In a statement that will come as a surprise to many corporates and their lawyers, Andrew Selous MP, the Parliamentary Under-Secretary of State at the Ministry of Justice, quietly announced recently that ministers have decided against carrying out further work in relation to the proposed new offence of corporate failure to prevent economic crime and the rules on establishing corporate criminal liability more widely.
The highly anticipated new offence was expected to be drafted on similar lines to the criminal liability offence for corporates that fail to prevent bribery under section 7 of the UK Bribery Act 2010. The proposals had received strong support from David Green QC, Director of the UK Serious Fraud Office, who has previously criticised the current corporate liability regime stating that the need for prosecutors to prove (save for the corporate offence at section 7 of the UK Bribery Act), to the criminal standard of proof, that the “directing mind and will of the company” (i.e. an individual at the executive / board level) had knowingly committed the relevant criminal act created a huge evidential difficulty for prosecutors and encouraged executives to isolate themselves against the risks. The new offence would have criminalised a corporate’s failure to prevent economic crime committed by its employees / agents unless it could show that it had adequate procedures in place to prevent the relevant type of behaviour.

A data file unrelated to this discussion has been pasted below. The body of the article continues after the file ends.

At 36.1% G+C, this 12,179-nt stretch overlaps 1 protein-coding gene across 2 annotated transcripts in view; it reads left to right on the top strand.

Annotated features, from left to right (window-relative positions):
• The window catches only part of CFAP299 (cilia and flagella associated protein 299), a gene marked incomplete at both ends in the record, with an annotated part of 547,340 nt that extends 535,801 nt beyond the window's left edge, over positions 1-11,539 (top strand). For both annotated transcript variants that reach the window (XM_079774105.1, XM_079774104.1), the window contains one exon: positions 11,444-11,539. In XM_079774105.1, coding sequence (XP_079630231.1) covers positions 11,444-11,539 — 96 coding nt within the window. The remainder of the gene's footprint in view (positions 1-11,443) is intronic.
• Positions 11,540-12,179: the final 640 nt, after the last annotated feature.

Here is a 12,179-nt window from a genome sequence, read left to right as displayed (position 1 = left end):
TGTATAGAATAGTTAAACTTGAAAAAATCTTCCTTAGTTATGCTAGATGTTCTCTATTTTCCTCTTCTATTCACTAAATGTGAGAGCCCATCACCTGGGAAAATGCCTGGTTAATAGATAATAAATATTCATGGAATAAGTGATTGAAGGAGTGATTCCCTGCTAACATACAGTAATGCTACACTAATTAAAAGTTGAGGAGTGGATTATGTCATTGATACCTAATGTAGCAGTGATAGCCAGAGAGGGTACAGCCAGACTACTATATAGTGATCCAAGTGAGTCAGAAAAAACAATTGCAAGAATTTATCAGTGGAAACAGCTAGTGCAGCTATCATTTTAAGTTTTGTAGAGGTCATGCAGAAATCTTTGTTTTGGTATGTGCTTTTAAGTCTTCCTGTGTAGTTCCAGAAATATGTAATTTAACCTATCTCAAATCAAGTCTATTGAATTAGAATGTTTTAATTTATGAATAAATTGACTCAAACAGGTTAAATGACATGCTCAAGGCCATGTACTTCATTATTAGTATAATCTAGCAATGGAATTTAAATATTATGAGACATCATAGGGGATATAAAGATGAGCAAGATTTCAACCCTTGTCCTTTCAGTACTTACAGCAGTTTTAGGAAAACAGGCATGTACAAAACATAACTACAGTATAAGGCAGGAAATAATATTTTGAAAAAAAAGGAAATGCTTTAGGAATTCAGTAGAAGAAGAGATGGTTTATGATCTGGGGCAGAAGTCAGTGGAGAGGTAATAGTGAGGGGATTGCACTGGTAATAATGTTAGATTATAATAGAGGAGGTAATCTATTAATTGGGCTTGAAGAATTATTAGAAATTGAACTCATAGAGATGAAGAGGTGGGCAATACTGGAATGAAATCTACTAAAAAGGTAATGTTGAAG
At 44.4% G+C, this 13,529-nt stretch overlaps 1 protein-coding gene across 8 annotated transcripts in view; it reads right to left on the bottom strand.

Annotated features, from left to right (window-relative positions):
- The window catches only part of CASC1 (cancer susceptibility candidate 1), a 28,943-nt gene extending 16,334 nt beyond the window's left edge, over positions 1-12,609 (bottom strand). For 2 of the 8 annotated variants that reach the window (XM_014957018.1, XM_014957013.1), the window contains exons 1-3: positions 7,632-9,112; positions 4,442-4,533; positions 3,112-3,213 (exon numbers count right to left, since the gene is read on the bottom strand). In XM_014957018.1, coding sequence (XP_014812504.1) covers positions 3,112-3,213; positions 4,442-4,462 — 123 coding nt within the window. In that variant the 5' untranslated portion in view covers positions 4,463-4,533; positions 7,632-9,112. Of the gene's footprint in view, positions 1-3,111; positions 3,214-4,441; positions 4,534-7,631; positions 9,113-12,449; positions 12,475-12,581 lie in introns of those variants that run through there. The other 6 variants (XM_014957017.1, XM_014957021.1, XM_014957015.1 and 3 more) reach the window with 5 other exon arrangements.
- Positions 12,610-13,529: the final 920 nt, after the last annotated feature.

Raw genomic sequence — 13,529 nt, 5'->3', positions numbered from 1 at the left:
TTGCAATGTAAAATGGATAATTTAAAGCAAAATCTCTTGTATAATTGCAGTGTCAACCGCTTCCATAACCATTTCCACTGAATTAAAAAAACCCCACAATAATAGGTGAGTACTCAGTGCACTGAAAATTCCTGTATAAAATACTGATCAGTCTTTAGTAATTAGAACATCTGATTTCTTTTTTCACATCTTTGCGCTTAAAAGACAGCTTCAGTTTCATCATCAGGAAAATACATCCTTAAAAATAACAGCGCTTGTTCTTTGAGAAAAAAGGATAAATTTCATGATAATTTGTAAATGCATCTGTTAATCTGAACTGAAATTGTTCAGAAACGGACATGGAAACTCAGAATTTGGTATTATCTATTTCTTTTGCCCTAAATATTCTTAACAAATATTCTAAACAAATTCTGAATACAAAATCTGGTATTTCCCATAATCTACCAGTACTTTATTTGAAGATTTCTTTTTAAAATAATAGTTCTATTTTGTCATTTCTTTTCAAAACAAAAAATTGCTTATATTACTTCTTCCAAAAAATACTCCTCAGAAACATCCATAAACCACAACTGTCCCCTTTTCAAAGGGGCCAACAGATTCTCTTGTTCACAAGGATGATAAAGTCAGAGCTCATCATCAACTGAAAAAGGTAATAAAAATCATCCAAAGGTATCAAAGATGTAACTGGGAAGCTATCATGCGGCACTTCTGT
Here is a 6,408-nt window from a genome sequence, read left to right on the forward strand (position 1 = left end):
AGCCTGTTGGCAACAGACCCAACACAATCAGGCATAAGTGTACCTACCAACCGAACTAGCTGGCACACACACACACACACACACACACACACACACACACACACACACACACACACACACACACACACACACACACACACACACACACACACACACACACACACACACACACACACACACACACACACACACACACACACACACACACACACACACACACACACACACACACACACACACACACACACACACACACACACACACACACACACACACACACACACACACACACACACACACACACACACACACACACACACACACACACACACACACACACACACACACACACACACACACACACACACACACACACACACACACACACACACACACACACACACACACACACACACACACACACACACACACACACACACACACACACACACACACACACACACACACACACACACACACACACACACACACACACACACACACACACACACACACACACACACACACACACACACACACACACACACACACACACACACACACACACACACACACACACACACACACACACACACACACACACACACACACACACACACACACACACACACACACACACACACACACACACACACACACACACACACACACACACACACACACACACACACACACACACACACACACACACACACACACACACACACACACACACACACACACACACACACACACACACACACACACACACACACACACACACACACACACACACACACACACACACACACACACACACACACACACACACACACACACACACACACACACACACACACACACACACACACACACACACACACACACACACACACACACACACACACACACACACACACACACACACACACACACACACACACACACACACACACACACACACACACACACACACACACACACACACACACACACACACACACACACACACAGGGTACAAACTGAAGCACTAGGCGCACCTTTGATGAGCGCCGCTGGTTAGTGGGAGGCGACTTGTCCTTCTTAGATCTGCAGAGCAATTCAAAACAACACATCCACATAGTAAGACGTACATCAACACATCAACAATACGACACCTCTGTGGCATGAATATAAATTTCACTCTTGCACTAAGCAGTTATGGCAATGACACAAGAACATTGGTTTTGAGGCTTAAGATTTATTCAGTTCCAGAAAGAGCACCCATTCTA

Whilst it was expected that there would be resistance to the proposal, in particular, against the additional time and cost burden imposed on companies working in the UK, it was widely believed that the Ministry of Justice would proceed with its plans. The regulatory environment has been increasingly moving in this direction (in line with the US model) and, with the number of high profile accusations against large companies over the last year, it is surprising that the Government would opt to not increase its armoury in this way.
It is however worth noting that Andrew Selous MP justified the Government’s volte face on the basis that “at this stage as there have been no prosecutions under the model Bribery Act offence and there is little evidence of corporate economic wrongdoing going unpunished”. As such, it may just be that ministers want to see how the current model under section 7 of the UK Bribery Act pans out before applying this approach to a wider regulatory framework.
Corporates, their lawyers and regulators should all continue to watch this space; particularly once the first prosecutions emerge under section 7 of the UK Bribery Act.
Related Article: The UK Anti-Corruption Plan